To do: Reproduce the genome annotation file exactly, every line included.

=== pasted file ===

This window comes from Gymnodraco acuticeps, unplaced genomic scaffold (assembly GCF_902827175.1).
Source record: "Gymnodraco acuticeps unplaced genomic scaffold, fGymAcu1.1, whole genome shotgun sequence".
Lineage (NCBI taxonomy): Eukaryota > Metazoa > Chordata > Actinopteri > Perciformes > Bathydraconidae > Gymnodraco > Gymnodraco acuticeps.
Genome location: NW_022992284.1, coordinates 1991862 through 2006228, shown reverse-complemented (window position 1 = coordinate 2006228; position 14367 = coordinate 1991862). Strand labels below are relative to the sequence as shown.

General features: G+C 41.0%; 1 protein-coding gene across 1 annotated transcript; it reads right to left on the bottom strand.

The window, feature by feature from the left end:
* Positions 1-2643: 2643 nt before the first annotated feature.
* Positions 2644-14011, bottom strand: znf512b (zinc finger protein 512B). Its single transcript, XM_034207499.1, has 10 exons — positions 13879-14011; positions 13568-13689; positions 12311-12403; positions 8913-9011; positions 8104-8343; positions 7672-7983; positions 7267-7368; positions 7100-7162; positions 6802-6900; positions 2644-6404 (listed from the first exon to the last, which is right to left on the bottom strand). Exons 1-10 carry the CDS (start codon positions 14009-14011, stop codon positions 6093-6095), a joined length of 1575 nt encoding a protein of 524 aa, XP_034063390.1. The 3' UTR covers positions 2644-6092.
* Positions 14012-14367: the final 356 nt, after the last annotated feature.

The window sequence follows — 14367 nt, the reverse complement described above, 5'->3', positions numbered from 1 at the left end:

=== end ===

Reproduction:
This window comes from Gymnodraco acuticeps, unplaced genomic scaffold (assembly GCF_902827175.1).
Source record: "Gymnodraco acuticeps unplaced genomic scaffold, fGymAcu1.1, whole genome shotgun sequence".
Lineage (NCBI taxonomy): Eukaryota > Metazoa > Chordata > Actinopteri > Perciformes > Bathydraconidae > Gymnodraco > Gymnodraco acuticeps.
Genome location: NW_022992284.1, coordinates 1991862 through 2006228, shown reverse-complemented (window position 1 = coordinate 2006228; position 14367 = coordinate 1991862). Strand labels below are relative to the sequence as shown.

General features: G+C 41.0%; 1 protein-coding gene across 1 annotated transcript; it reads right to left on the bottom strand.

The window, feature by feature from the left end:
* Positions 1-2643: 2643 nt before the first annotated feature.
* Positions 2644-14011, bottom strand: znf512b (zinc finger protein 512B). Its single transcript, XM_034207499.1, has 10 exons — positions 13879-14011; positions 13568-13689; positions 12311-12403; positions 8913-9011; positions 8104-8343; positions 7672-7983; positions 7267-7368; positions 7100-7162; positions 6802-6900; positions 2644-6404 (listed from the first exon to the last, which is right to left on the bottom strand). Exons 1-10 carry the CDS (start codon positions 14009-14011, stop codon positions 6093-6095), a joined length of 1575 nt encoding a protein of 524 aa, XP_034063390.1. The 3' UTR covers positions 2644-6092.
* Positions 14012-14367: the final 356 nt, after the last annotated feature.

The window sequence follows — 14367 nt, the reverse complement described above, 5'->3', positions numbered from 1 at the left end: